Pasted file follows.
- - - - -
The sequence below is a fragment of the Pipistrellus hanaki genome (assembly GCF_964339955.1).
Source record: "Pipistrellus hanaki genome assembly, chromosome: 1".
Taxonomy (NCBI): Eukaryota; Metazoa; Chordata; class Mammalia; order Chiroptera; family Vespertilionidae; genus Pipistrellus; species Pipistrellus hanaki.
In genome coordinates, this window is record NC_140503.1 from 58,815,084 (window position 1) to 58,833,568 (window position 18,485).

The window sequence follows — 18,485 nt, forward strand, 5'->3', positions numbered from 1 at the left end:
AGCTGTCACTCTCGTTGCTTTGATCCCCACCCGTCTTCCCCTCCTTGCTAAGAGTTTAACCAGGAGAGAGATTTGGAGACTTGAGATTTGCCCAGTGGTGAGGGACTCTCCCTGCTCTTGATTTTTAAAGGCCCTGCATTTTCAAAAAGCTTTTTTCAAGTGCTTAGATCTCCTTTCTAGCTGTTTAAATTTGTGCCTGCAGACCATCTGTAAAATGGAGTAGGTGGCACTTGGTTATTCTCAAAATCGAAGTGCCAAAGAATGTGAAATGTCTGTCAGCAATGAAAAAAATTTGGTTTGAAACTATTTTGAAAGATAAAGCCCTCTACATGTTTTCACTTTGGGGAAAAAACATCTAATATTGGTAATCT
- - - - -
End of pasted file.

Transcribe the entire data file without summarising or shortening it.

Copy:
The sequence below is a fragment of the Pipistrellus hanaki genome (assembly GCF_964339955.1).
Source record: "Pipistrellus hanaki genome assembly, chromosome: 1".
Taxonomy (NCBI): Eukaryota; Metazoa; Chordata; class Mammalia; order Chiroptera; family Vespertilionidae; genus Pipistrellus; species Pipistrellus hanaki.
In genome coordinates, this window is record NC_140503.1 from 58,815,084 (window position 1) to 58,833,568 (window position 18,485).

The window sequence follows — 18,485 nt, forward strand, 5'->3', positions numbered from 1 at the left end:
AGCTGTCACTCTCGTTGCTTTGATCCCCACCCGTCTTCCCCTCCTTGCTAAGAGTTTAACCAGGAGAGAGATTTGGAGACTTGAGATTTGCCCAGTGGTGAGGGACTCTCCCTGCTCTTGATTTTTAAAGGCCCTGCATTTTCAAAAAGCTTTTTTCAAGTGCTTAGATCTCCTTTCTAGCTGTTTAAATTTGTGCCTGCAGACCATCTGTAAAATGGAGTAGGTGGCACTTGGTTATTCTCAAAATCGAAGTGCCAAAGAATGTGAAATGTCTGTCAGCAATGAAAAAAATTTGGTTTGAAACTATTTTGAAAGATAAAGCCCTCTACATGTTTTCACTTTGGGGAAAAAACATCTAATATTGGTAATCT